to make changes to the constitution. The new coalition sets its main goal for
Ukraine to join NATO. Parliament approves a new government led by Arsenij
Jatsenjuk, which Parliament has already given at the end of November clear to
continue as prime minister. Former Deputy Prime Minister Volodymyr Hrojsman has
been elected President. Among the new ministers are three foreign citizens:
American Natalie Jaresko (of Ukrainian origin) becomes Minister of Finance,
Lithuanian Aivaras Abromavičius becomes Minister of Economy and Georgian
Alexander Kvitashvili becomes Minister of Health. President Poroshenko issues a
decreewhich gives the three Ukrainian citizenship. The decision to take
foreigners into heavy ministerial posts is seen as an attempt to win the
public's confidence in the government's ambition to deal with the corruption
that has permeated the Ukrainian state administration since independence.
Criticism against Russia at G20 meeting
The conflict in Ukraine has plenty of room at the so-called G20 countries
summit in Australia. A number of leaders in Western countries have harshly
criticized the Russian warfare and threatened with escalated sanctions. Russian
President Putin leaves the meeting prematurely.
Reports on Russian military march
The Ukrainian military command states that two Russian military columns have
crossed the border into Luhansk county with dozens of tanks, hubs, squadron
vehicles and mobile radar stations. The OSCE confirms that its observers have
seen a large number of heavily equipped military vehicles without registration
plates in rebel-controlled areas. In the million town of Donetsk, the fighting
continues as they have done all the time since the "ceasefire" came into force
just over two months earlier.
Payment of gas debt to Russia
Ukraine makes a first installment of the equivalent of US $ 1.45 billion of
its debt totaling US $ 3.1 billion to the Russian gas company Gazprom. The
entire sum must be paid before the turn of the year for Ukraine to receive gas
from Russia throughout 2015.
Breakout provinces should be financially strangled
Prime Minister Jatsenjuk announces that the state will cancel the budget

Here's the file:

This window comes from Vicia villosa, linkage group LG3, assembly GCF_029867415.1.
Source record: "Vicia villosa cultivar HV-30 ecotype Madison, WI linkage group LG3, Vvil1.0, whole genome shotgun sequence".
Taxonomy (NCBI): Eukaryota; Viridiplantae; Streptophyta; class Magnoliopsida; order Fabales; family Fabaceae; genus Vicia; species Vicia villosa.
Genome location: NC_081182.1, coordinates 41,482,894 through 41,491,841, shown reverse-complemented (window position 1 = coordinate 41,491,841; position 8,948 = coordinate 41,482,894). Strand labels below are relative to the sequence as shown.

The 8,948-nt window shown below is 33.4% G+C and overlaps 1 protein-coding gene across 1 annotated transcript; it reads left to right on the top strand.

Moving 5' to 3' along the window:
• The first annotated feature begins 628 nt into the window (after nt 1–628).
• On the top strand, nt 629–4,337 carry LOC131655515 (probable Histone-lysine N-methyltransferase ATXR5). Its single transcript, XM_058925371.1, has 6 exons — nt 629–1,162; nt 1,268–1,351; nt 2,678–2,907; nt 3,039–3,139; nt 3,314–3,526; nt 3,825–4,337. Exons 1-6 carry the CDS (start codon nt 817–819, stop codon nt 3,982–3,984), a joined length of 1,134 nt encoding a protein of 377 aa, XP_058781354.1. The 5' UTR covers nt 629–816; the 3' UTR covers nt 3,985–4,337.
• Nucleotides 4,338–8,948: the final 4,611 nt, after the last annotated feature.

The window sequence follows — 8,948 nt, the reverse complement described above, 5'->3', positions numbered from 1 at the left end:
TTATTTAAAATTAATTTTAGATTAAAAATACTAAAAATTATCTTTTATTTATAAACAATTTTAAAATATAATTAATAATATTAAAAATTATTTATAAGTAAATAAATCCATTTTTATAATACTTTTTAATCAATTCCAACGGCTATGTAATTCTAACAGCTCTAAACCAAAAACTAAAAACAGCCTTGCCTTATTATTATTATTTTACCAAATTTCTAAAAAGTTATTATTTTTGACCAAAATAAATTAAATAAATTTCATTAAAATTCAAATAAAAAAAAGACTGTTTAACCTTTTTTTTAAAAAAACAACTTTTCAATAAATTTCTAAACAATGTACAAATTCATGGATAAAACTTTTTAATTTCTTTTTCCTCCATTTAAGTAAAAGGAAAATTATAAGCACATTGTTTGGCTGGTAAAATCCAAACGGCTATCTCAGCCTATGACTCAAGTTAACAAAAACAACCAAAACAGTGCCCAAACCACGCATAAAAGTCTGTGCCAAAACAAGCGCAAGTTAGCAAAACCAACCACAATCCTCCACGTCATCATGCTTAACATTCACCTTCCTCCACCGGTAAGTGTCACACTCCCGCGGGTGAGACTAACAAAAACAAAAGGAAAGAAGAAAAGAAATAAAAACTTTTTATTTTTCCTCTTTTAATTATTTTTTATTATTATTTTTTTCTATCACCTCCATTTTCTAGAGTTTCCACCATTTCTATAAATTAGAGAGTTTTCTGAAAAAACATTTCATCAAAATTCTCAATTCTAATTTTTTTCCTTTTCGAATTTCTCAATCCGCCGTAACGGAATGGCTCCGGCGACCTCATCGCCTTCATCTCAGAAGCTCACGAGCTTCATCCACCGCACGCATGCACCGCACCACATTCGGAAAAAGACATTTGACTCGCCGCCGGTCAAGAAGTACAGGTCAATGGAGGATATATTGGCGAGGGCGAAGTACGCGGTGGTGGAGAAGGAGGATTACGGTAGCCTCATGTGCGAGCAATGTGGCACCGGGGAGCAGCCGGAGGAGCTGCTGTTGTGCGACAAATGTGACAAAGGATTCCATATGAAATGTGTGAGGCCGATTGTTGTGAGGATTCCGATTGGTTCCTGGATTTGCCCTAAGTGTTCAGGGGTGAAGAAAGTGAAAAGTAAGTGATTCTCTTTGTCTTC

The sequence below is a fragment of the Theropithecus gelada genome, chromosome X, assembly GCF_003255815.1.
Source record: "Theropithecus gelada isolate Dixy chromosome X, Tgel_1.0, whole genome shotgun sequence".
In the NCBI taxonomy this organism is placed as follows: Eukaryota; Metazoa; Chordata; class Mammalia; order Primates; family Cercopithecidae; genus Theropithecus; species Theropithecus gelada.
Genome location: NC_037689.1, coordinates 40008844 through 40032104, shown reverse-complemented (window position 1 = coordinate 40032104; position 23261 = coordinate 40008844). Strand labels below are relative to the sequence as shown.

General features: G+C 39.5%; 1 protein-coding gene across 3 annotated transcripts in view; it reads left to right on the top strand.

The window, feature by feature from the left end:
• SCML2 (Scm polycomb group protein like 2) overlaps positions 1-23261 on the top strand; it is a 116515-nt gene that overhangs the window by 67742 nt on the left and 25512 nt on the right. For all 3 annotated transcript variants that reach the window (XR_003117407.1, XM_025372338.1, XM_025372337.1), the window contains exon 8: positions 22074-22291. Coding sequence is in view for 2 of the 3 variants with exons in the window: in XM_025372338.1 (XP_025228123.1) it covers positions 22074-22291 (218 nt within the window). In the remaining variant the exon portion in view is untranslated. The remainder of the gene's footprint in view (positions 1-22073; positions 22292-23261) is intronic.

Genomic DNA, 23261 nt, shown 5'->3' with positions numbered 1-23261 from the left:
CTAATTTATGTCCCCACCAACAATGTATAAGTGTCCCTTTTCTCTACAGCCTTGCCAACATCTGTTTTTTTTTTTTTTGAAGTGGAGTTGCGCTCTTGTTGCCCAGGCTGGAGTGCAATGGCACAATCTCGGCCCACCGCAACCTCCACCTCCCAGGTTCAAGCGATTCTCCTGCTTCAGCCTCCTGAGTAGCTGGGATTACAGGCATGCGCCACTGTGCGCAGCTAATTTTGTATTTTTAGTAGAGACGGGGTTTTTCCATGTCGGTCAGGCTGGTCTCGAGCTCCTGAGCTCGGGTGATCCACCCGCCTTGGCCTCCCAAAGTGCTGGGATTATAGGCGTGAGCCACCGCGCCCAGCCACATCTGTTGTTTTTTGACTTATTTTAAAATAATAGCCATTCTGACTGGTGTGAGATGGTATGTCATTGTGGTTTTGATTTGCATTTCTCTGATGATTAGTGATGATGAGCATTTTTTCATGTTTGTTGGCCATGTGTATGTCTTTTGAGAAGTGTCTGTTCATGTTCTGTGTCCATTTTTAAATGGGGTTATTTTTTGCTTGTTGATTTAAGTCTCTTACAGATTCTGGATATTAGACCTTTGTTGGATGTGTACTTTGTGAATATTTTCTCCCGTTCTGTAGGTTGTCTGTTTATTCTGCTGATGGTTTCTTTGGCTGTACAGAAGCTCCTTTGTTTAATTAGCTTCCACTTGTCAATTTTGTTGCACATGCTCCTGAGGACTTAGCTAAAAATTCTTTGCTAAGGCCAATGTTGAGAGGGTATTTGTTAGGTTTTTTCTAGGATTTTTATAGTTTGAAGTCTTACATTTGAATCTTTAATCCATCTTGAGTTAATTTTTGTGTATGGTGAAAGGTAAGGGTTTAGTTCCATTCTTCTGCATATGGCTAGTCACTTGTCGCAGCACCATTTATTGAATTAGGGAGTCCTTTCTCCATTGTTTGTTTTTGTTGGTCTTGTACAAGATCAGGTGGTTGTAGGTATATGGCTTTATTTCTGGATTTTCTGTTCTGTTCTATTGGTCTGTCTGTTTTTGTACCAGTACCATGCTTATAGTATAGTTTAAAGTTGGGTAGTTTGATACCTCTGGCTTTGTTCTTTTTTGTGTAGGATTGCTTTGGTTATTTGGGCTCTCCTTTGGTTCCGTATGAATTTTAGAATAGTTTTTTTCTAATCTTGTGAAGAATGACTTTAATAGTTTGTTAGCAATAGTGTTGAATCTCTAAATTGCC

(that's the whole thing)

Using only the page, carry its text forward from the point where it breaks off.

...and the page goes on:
support for Donetsk and Luhansk. Only supplies of gas and electricity to the
rebel areas will continue. Shortly thereafter, President Poroshenko orders that
all state service be withdrawn into the separatist-controlled areas, where in
practice the ceasefire has completely collapsed and the fighting daily demands
life. Schools, hospitals and emergency services operated by state funds must be
Contested elections in the east
"Elections" are conducted in the "People's Republics" Donetsk and Luhansk.
The Ukrainian government, like the US and the EU, condemns the events as
illegal, as a violation of the ceasefire agreement on 5 September and as a
barrier to a peaceful solution to the conflict. Separatist leaders Aleksandr
Zacharchenko and Igor Plotnitsky are elected "presidents" of Donetsk and
Luhansk, respectively, with about 79 and 63 percent of the vote. The Russian
government says that the result of the vote expresses the will of the people of
southeastern Ukraine and that the two "people's republics" now have a mandate to
negotiate directly with the government in Kiev and that the government should
interrupt military action against the separatists.
Parliamentary elections provide clear majority for EU-friendly parties
When the new election is held, Petro Poroshenko's block becomes by far the
largest, with a total of 132 of the 450 seats. When the votes on the party lists
are counted, Prime Minister Jatsenjuks People's Front looks about the same, but
in the direct elections Petro Poroshenko's block receives by far the greatest
support. The public front has a total of 82 seats. The newly started pro-Western
Party Self-Confidence gets 33 seats. The opposition bloc, formed by supporters
of ousted President Yanukovych, gets a total of 29 seats, while the populist
Radical Party gets 22 and Julia Tymoshenko's Motherland gets 19. The Communist
Party leaves Parliament for the first time since Ukraine became independent in
1991. Even right-wing extremist Svoboda misses 5-percent block stay in
parliament thanks to the direct elections and get 6 seats. The right sector gets
a candidate directly elected, which three more small batches succeed. 96
candidates without party affiliation will also have a seat in Parliament. All 12
mandates for Crimea become vacant, as do 15 districts (out of a total of 27) in
the Donetsk and Luhansk counties, where no election can be carried out.
New anti-corruption laws
Parliament adopts a series of laws designed to counteract the corruption that
has permeated society since independence and which is considered to have
deteriorated significantly under Yanukovych's rule. All government office staff,
the judiciary and the police must declare their own and their families' assets